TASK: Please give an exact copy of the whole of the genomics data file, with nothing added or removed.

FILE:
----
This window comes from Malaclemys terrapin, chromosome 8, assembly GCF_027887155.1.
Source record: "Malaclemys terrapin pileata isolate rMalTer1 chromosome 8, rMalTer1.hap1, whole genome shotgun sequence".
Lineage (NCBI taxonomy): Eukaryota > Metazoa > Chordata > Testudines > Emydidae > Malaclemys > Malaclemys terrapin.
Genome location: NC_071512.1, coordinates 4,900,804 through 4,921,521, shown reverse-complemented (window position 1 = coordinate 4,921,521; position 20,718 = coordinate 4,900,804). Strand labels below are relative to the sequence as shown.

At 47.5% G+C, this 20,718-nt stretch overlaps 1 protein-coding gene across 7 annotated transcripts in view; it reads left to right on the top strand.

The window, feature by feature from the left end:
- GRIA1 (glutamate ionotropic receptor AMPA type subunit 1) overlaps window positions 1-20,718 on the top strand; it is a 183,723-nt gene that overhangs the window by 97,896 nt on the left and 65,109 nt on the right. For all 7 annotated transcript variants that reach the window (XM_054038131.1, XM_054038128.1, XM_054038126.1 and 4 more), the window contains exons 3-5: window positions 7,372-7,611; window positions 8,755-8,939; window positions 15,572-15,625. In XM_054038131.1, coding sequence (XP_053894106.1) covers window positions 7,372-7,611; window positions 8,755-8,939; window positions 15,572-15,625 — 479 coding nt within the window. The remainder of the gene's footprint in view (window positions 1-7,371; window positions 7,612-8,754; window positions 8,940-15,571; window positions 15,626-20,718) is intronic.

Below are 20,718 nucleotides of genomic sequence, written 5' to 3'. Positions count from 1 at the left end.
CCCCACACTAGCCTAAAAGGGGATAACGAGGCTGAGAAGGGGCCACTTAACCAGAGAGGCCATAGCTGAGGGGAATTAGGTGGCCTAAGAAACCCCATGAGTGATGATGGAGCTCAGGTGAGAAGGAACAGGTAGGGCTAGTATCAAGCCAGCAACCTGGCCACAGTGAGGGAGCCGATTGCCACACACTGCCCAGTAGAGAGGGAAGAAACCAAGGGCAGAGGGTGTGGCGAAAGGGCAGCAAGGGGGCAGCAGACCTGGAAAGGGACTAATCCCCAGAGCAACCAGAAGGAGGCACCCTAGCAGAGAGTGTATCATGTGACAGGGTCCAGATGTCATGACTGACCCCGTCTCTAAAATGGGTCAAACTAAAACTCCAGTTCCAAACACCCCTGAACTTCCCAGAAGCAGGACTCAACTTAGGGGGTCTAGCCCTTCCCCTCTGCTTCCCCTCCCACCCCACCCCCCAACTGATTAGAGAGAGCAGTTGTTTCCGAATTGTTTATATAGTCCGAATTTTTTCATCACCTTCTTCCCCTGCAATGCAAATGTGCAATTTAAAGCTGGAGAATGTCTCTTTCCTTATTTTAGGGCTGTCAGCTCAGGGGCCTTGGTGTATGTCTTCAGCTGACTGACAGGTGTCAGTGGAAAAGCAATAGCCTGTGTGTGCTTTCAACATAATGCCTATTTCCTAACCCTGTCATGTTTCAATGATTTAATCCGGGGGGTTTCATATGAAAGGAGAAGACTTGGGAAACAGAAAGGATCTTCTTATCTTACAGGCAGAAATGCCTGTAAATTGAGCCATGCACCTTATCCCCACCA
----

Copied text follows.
This window comes from Malaclemys terrapin, chromosome 8, assembly GCF_027887155.1.
Source record: "Malaclemys terrapin pileata isolate rMalTer1 chromosome 8, rMalTer1.hap1, whole genome shotgun sequence".
Lineage (NCBI taxonomy): Eukaryota > Metazoa > Chordata > Testudines > Emydidae > Malaclemys > Malaclemys terrapin.
Genome location: NC_071512.1, coordinates 4,900,804 through 4,921,521, shown reverse-complemented (window position 1 = coordinate 4,921,521; position 20,718 = coordinate 4,900,804). Strand labels below are relative to the sequence as shown.

At 47.5% G+C, this 20,718-nt stretch overlaps 1 protein-coding gene across 7 annotated transcripts in view; it reads left to right on the top strand.

The window, feature by feature from the left end:
- GRIA1 (glutamate ionotropic receptor AMPA type subunit 1) overlaps window positions 1-20,718 on the top strand; it is a 183,723-nt gene that overhangs the window by 97,896 nt on the left and 65,109 nt on the right. For all 7 annotated transcript variants that reach the window (XM_054038131.1, XM_054038128.1, XM_054038126.1 and 4 more), the window contains exons 3-5: window positions 7,372-7,611; window positions 8,755-8,939; window positions 15,572-15,625. In XM_054038131.1, coding sequence (XP_053894106.1) covers window positions 7,372-7,611; window positions 8,755-8,939; window positions 15,572-15,625 — 479 coding nt within the window. The remainder of the gene's footprint in view (window positions 1-7,371; window positions 7,612-8,754; window positions 8,940-15,571; window positions 15,626-20,718) is intronic.

Below are 20,718 nucleotides of genomic sequence, written 5' to 3'. Positions count from 1 at the left end.
CCCCACACTAGCCTAAAAGGGGATAACGAGGCTGAGAAGGGGCCACTTAACCAGAGAGGCCATAGCTGAGGGGAATTAGGTGGCCTAAGAAACCCCATGAGTGATGATGGAGCTCAGGTGAGAAGGAACAGGTAGGGCTAGTATCAAGCCAGCAACCTGGCCACAGTGAGGGAGCCGATTGCCACACACTGCCCAGTAGAGAGGGAAGAAACCAAGGGCAGAGGGTGTGGCGAAAGGGCAGCAAGGGGGCAGCAGACCTGGAAAGGGACTAATCCCCAGAGCAACCAGAAGGAGGCACCCTAGCAGAGAGTGTATCATGTGACAGGGTCCAGATGTCATGACTGACCCCGTCTCTAAAATGGGTCAAACTAAAACTCCAGTTCCAAACACCCCTGAACTTCCCAGAAGCAGGACTCAACTTAGGGGGTCTAGCCCTTCCCCTCTGCTTCCCCTCCCACCCCACCCCCCAACTGATTAGAGAGAGCAGTTGTTTCCGAATTGTTTATATAGTCCGAATTTTTTCATCACCTTCTTCCCCTGCAATGCAAATGTGCAATTTAAAGCTGGAGAATGTCTCTTTCCTTATTTTAGGGCTGTCAGCTCAGGGGCCTTGGTGTATGTCTTCAGCTGACTGACAGGTGTCAGTGGAAAAGCAATAGCCTGTGTGTGCTTTCAACATAATGCCTATTTCCTAACCCTGTCATGTTTCAATGATTTAATCCGGGGGGTTTCATATGAAAGGAGAAGACTTGGGAAACAGAAAGGATCTTCTTATCTTACAGGCAGAAATGCCTGTAAATTGAGCCATGCACCTTATCCCCACCA